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World Brooklyn man pleads guilty to promoting prostitution of 3 teenagers

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NEW YORK — A Brooklyn man pleaded guilty Wednesday to promoting three teenage girls as prostitutes and will face five to 10 years in prison, the Brooklyn district attorney’s office said.

Prosecutors said the man, Whetsel Wade, 46, would post photos of the girls on Backpage.com, advertising them alongside escorts. He would then set up meetings in hotels or apartments for the girls — ages 13, 15 and 17 — to have sex with men for money. Wade also promoted five women as prostitutes on the website in addition to the minors, the office said.

“This defendant exploited and abused vulnerable young girls who were made to sell their bodies for his profit,” Eric Gonzalez, the Brooklyn district attorney, said in a statement Wednesday. “With today’s guilty plea he is being held responsible for his despicable and unconscionable actions.”

Authorities began investigating Wade in August 2016, after receiving an anonymous tip, according to Helen Peterson, a spokesman for the district attorney.

On Nov. 14, 2016, the police responded to Wade’s home after receiving several 911 calls about a shooting there. Wade was not home when officers arrived — but they found the 17-year-old in the basement. Two days later, they arrested Wade.

In pleading guilty to second-degree promoting prostitution, Wade agreed to a sentence of five to 10 years, which a judge will impose on June 20. After his release from prison, prosecutors said, Wade will have to register as a sex offender.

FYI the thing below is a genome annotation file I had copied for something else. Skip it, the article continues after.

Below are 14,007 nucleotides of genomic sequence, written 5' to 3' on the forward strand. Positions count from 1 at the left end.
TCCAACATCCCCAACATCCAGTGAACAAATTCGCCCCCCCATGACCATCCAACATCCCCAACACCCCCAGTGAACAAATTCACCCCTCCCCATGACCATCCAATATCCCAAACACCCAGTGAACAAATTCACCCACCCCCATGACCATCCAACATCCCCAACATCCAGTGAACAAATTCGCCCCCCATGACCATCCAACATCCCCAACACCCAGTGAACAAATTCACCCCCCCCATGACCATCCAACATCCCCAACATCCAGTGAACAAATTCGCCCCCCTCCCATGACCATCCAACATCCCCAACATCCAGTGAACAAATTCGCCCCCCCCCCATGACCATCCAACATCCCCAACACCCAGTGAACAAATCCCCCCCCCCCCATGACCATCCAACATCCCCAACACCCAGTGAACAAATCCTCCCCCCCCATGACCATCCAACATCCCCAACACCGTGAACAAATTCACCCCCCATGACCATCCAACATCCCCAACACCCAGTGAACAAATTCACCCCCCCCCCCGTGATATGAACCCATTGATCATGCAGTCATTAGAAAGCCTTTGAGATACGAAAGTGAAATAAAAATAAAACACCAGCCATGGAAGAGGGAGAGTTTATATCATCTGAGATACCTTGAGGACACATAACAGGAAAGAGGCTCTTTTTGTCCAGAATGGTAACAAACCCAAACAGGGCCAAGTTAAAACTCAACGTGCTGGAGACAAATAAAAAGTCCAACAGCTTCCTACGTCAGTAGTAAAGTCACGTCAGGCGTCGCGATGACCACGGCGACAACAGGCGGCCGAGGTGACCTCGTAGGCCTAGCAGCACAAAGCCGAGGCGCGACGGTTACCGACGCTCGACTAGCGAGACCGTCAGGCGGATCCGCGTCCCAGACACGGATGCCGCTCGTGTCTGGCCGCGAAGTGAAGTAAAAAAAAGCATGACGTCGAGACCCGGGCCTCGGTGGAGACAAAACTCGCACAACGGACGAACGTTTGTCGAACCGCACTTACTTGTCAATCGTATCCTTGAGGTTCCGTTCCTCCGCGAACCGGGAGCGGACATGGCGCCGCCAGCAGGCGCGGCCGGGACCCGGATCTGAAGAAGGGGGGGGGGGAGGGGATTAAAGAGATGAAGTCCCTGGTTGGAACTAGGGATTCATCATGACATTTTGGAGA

Previously, Keisia Atkins, 30, pleaded guilty to fourth-degree promoting prostitution in the case. Prosecutors said she had helped promote the youngest victim as a prostitute for several days after she turned 14.

Atkins has been sentenced to a conditional discharge, provided that she lead a law-abiding life for one year, according to her lawyer, Ryan Cleary. The case against a third co-defendant is pending.

In January 2017 Backpage.com claimed to have shut down its adult services listings, after being accused by federal authorities and Congress of enabling prostitution and the sex trafficking of minors. Users of the site had begun to post sex advertisements for underage girls using code words.

Last month, the federal government seized the website, shutting it down entirely.

This article originally appeared in The New York Times.

SANDRA E. GARCIA © 2018 The New York Times

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